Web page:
THE CROSS BRONX
When I was a young guy driving a truck
and windowless buildings made The Bronx look
like bombed Berlin, I was always afraid
of breaking down and becoming one more
statistic, that lone man, nervous, unarmed,
wandering up some sooty exit ramp
and into gang-graffiti-land to search
for a working phone. A kid from the ‘burbs
where crack cocaine had not yet spread, I’d pass
the burned skeletons of stripped cars and vans,
praying like a soldier under fire,
hoping no pothole would blow a tire,
while scanning every deadly overpass
or the laughing children who’d sometimes zing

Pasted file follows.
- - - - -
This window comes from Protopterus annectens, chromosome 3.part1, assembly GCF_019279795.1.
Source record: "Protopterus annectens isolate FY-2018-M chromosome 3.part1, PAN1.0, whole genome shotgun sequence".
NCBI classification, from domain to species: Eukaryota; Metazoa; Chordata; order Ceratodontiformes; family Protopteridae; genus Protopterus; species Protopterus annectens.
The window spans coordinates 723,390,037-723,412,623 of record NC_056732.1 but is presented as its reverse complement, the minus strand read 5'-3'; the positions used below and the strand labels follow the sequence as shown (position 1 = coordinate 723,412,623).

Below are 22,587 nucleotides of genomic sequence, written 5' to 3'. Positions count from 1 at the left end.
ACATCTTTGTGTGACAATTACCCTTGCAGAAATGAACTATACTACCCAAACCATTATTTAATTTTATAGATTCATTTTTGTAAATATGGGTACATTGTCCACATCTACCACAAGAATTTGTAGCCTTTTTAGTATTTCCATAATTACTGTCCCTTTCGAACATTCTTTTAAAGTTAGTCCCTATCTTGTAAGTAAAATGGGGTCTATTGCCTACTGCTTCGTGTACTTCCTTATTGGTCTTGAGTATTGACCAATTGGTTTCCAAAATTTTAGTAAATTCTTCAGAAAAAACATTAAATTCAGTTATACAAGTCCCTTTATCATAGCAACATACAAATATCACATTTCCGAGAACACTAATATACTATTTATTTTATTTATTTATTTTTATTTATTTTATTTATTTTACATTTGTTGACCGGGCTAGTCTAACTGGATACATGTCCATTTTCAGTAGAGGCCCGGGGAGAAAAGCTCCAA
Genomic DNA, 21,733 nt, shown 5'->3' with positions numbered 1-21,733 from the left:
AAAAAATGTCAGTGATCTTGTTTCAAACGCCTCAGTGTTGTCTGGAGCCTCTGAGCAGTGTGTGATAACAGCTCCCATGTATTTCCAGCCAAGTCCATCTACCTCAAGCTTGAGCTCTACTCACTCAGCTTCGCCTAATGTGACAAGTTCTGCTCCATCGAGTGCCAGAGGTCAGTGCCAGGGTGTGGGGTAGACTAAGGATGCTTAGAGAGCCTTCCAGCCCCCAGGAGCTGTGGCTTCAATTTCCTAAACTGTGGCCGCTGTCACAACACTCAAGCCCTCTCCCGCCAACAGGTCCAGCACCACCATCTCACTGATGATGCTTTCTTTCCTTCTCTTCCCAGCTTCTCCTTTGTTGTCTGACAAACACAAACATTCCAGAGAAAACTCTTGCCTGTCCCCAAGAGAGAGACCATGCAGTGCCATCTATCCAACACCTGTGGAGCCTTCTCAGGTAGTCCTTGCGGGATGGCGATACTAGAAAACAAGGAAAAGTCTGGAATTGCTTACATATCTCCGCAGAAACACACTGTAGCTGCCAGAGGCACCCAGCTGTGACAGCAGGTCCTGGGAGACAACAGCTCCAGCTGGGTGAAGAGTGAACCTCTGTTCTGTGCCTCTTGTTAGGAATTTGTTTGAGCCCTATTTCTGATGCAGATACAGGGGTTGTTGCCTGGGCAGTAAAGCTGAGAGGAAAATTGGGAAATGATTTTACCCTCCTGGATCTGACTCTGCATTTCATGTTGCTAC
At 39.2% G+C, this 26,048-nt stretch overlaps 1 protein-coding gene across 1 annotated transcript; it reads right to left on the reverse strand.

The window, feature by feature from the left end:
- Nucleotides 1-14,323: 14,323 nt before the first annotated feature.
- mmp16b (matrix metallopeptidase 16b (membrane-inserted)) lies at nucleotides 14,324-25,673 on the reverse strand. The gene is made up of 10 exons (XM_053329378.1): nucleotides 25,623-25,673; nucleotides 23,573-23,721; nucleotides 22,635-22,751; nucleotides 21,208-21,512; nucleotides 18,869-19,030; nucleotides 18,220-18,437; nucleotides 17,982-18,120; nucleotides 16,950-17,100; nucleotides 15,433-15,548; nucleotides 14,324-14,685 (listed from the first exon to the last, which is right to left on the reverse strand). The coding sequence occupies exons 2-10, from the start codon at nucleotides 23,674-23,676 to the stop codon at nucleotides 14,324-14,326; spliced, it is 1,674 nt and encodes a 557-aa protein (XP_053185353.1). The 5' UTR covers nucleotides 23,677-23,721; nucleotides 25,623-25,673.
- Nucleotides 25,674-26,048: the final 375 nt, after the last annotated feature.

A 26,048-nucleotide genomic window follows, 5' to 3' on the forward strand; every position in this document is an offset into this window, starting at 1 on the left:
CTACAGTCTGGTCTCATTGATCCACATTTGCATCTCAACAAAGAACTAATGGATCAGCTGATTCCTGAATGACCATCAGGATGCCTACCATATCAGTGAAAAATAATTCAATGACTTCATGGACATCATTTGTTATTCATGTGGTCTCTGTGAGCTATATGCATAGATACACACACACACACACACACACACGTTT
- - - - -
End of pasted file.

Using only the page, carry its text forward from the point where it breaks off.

bottles and rocks at the windshields below.
For this I got paid seven bucks an hour.
And just when I believed I’d seen it all,
the window-holes of those buildings were gone,
boarded shut with sheets of plywood, hundreds
of them, each painted in a quaint fashion
o depict some form of habitation:
striped, solid and polka-dotted curtains,
lower-pots blooming—I swear this is true—
even house-cats perching on windowsills.
Feeling surrounded by the surreal,
the insane, I thought of the Twilight Zone
and LSD, and tried to keep my truck
in lane, my hands tight-fisted on the wheel.
Now, though the road remains more cratered
than the moon, real windows fill those buildings,
and people live in a place that had seemed
forsaken, or like the end of the world,
landscape of nightmares in the land of dreams.
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